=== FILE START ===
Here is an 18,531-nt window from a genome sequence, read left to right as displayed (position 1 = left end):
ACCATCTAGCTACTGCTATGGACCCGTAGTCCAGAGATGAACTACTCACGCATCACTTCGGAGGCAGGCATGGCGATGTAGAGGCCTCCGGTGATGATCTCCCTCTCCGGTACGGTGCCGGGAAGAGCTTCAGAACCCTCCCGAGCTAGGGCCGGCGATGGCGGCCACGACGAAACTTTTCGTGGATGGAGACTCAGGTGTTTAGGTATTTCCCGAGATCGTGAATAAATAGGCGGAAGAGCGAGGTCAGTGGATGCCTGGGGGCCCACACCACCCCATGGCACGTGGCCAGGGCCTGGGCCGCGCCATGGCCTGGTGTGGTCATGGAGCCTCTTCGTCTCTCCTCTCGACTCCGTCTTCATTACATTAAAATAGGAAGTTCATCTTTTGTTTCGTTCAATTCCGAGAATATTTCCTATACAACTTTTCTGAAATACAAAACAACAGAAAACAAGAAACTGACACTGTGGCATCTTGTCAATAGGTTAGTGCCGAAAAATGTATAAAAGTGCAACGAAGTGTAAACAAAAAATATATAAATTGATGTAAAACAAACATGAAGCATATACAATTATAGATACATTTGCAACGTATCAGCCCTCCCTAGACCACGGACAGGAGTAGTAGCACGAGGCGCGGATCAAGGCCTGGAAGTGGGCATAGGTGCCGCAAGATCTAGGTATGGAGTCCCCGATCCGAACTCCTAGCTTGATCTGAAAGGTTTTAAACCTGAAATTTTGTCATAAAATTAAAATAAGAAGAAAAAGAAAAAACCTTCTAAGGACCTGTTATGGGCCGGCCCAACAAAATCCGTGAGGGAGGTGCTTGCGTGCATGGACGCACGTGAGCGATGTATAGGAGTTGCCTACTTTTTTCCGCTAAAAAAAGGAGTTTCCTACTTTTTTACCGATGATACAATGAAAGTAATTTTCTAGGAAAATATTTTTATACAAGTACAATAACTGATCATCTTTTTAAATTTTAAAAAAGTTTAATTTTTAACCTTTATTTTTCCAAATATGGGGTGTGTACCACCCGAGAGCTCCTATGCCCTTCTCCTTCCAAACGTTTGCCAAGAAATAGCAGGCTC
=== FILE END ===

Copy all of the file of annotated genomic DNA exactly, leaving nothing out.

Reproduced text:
Here is an 18,531-nt window from a genome sequence, read left to right as displayed (position 1 = left end):
ACCATCTAGCTACTGCTATGGACCCGTAGTCCAGAGATGAACTACTCACGCATCACTTCGGAGGCAGGCATGGCGATGTAGAGGCCTCCGGTGATGATCTCCCTCTCCGGTACGGTGCCGGGAAGAGCTTCAGAACCCTCCCGAGCTAGGGCCGGCGATGGCGGCCACGACGAAACTTTTCGTGGATGGAGACTCAGGTGTTTAGGTATTTCCCGAGATCGTGAATAAATAGGCGGAAGAGCGAGGTCAGTGGATGCCTGGGGGCCCACACCACCCCATGGCACGTGGCCAGGGCCTGGGCCGCGCCATGGCCTGGTGTGGTCATGGAGCCTCTTCGTCTCTCCTCTCGACTCCGTCTTCATTACATTAAAATAGGAAGTTCATCTTTTGTTTCGTTCAATTCCGAGAATATTTCCTATACAACTTTTCTGAAATACAAAACAACAGAAAACAAGAAACTGACACTGTGGCATCTTGTCAATAGGTTAGTGCCGAAAAATGTATAAAAGTGCAACGAAGTGTAAACAAAAAATATATAAATTGATGTAAAACAAACATGAAGCATATACAATTATAGATACATTTGCAACGTATCAGCCCTCCCTAGACCACGGACAGGAGTAGTAGCACGAGGCGCGGATCAAGGCCTGGAAGTGGGCATAGGTGCCGCAAGATCTAGGTATGGAGTCCCCGATCCGAACTCCTAGCTTGATCTGAAAGGTTTTAAACCTGAAATTTTGTCATAAAATTAAAATAAGAAGAAAAAGAAAAAACCTTCTAAGGACCTGTTATGGGCCGGCCCAACAAAATCCGTGAGGGAGGTGCTTGCGTGCATGGACGCACGTGAGCGATGTATAGGAGTTGCCTACTTTTTTCCGCTAAAAAAAGGAGTTTCCTACTTTTTTACCGATGATACAATGAAAGTAATTTTCTAGGAAAATATTTTTATACAAGTACAATAACTGATCATCTTTTTAAATTTTAAAAAAGTTTAATTTTTAACCTTTATTTTTCCAAATATGGGGTGTGTACCACCCGAGAGCTCCTATGCCCTTCTCCTTCCAAACGTTTGCCAAGAAATAGCAGGCTC